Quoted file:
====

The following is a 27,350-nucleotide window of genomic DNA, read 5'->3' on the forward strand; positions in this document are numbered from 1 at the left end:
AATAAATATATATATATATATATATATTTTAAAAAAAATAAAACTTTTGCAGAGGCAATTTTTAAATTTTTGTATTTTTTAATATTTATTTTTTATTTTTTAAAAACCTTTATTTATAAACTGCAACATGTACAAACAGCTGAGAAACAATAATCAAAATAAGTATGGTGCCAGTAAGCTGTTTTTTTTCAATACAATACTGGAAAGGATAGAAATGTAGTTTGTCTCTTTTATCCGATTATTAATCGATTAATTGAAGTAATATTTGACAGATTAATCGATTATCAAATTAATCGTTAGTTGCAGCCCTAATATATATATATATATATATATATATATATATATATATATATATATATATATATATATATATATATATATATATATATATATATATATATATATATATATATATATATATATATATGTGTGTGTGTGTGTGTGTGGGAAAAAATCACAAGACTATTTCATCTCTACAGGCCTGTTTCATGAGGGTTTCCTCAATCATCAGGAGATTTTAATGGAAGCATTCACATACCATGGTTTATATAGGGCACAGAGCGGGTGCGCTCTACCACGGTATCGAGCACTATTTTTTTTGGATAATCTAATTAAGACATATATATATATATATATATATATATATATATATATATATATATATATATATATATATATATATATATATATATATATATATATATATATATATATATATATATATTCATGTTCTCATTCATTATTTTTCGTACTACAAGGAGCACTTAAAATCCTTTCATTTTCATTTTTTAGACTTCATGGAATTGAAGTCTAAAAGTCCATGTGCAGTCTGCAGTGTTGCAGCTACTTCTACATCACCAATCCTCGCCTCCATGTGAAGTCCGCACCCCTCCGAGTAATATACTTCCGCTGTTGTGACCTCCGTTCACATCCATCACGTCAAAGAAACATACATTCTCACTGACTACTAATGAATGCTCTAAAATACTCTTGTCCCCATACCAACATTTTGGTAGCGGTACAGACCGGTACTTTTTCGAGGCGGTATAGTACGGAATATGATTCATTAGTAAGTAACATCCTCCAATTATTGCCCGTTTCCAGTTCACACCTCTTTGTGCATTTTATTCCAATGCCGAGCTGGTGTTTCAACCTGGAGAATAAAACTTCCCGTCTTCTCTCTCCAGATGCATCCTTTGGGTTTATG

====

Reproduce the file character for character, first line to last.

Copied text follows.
The following is a 27,350-nucleotide window of genomic DNA, read 5'->3' on the forward strand; positions in this document are numbered from 1 at the left end:
AATAAATATATATATATATATATATATTTTAAAAAAAATAAAACTTTTGCAGAGGCAATTTTTAAATTTTTGTATTTTTTAATATTTATTTTTTATTTTTTAAAAACCTTTATTTATAAACTGCAACATGTACAAACAGCTGAGAAACAATAATCAAAATAAGTATGGTGCCAGTAAGCTGTTTTTTTTCAATACAATACTGGAAAGGATAGAAATGTAGTTTGTCTCTTTTATCCGATTATTAATCGATTAATTGAAGTAATATTTGACAGATTAATCGATTATCAAATTAATCGTTAGTTGCAGCCCTAATATATATATATATATATATATATATATATATATATATATATATATATATATATATATATATATATATATATATATATATATATATATATATATATATATATATATATATATATATGTGTGTGTGTGTGTGTGTGGGAAAAAATCACAAGACTATTTCATCTCTACAGGCCTGTTTCATGAGGGTTTCCTCAATCATCAGGAGATTTTAATGGAAGCATTCACATACCATGGTTTATATAGGGCACAGAGCGGGTGCGCTCTACCACGGTATCGAGCACTATTTTTTTTGGATAATCTAATTAAGACATATATATATATATATATATATATATATATATATATATATATATATATATATATATATATATATATATATATATATATATATATATATATATATATATATATATATTCATGTTCTCATTCATTATTTTTCGTACTACAAGGAGCACTTAAAATCCTTTCATTTTCATTTTTTAGACTTCATGGAATTGAAGTCTAAAAGTCCATGTGCAGTCTGCAGTGTTGCAGCTACTTCTACATCACCAATCCTCGCCTCCATGTGAAGTCCGCACCCCTCCGAGTAATATACTTCCGCTGTTGTGACCTCCGTTCACATCCATCACGTCAAAGAAACATACATTCTCACTGACTACTAATGAATGCTCTAAAATACTCTTGTCCCCATACCAACATTTTGGTAGCGGTACAGACCGGTACTTTTTCGAGGCGGTATAGTACGGAATATGATTCATTAGTAAGTAACATCCTCCAATTATTGCCCGTTTCCAGTTCACACCTCTTTGTGCATTTTATTCCAATGCCGAGCTGGTGTTTCAACCTGGAGAATAAAACTTCCCGTCTTCTCTCTCCAGATGCATCCTTTGGGTTTATG